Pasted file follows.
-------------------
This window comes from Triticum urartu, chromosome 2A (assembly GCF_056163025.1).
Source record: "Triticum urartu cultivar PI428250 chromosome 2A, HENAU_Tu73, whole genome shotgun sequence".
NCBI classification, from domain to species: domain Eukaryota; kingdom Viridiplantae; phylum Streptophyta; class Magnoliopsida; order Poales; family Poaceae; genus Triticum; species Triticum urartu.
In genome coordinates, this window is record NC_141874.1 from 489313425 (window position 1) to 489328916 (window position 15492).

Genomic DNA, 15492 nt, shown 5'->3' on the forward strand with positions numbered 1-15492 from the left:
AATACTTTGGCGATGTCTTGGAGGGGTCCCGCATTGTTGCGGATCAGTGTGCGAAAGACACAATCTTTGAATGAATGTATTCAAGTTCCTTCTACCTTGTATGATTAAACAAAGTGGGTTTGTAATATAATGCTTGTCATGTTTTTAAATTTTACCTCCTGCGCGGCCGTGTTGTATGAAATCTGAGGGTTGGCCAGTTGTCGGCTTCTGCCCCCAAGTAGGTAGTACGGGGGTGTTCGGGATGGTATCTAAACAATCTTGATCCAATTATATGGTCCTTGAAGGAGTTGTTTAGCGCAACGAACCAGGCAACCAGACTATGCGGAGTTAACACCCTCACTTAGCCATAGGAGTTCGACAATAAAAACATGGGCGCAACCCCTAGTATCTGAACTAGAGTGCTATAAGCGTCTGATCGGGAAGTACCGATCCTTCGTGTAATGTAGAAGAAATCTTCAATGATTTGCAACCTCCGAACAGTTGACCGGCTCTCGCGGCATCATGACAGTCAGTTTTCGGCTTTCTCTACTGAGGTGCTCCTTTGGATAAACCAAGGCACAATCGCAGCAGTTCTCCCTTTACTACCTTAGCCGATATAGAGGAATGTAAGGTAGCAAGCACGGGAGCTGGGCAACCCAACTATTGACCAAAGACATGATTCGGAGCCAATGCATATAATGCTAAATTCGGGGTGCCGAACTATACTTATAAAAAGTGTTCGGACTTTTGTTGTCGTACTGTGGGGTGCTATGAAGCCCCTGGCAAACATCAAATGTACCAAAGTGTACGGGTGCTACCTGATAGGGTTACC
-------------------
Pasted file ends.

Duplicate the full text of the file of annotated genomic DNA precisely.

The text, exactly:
This window comes from Triticum urartu, chromosome 2A (assembly GCF_056163025.1).
Source record: "Triticum urartu cultivar PI428250 chromosome 2A, HENAU_Tu73, whole genome shotgun sequence".
NCBI classification, from domain to species: domain Eukaryota; kingdom Viridiplantae; phylum Streptophyta; class Magnoliopsida; order Poales; family Poaceae; genus Triticum; species Triticum urartu.
In genome coordinates, this window is record NC_141874.1 from 489313425 (window position 1) to 489328916 (window position 15492).

Genomic DNA, 15492 nt, shown 5'->3' on the forward strand with positions numbered 1-15492 from the left:
AATACTTTGGCGATGTCTTGGAGGGGTCCCGCATTGTTGCGGATCAGTGTGCGAAAGACACAATCTTTGAATGAATGTATTCAAGTTCCTTCTACCTTGTATGATTAAACAAAGTGGGTTTGTAATATAATGCTTGTCATGTTTTTAAATTTTACCTCCTGCGCGGCCGTGTTGTATGAAATCTGAGGGTTGGCCAGTTGTCGGCTTCTGCCCCCAAGTAGGTAGTACGGGGGTGTTCGGGATGGTATCTAAACAATCTTGATCCAATTATATGGTCCTTGAAGGAGTTGTTTAGCGCAACGAACCAGGCAACCAGACTATGCGGAGTTAACACCCTCACTTAGCCATAGGAGTTCGACAATAAAAACATGGGCGCAACCCCTAGTATCTGAACTAGAGTGCTATAAGCGTCTGATCGGGAAGTACCGATCCTTCGTGTAATGTAGAAGAAATCTTCAATGATTTGCAACCTCCGAACAGTTGACCGGCTCTCGCGGCATCATGACAGTCAGTTTTCGGCTTTCTCTACTGAGGTGCTCCTTTGGATAAACCAAGGCACAATCGCAGCAGTTCTCCCTTTACTACCTTAGCCGATATAGAGGAATGTAAGGTAGCAAGCACGGGAGCTGGGCAACCCAACTATTGACCAAAGACATGATTCGGAGCCAATGCATATAATGCTAAATTCGGGGTGCCGAACTATACTTATAAAAAGTGTTCGGACTTTTGTTGTCGTACTGTGGGGTGCTATGAAGCCCCTGGCAAACATCAAATGTACCAAAGTGTACGGGTGCTACCTGATAGGGTTACC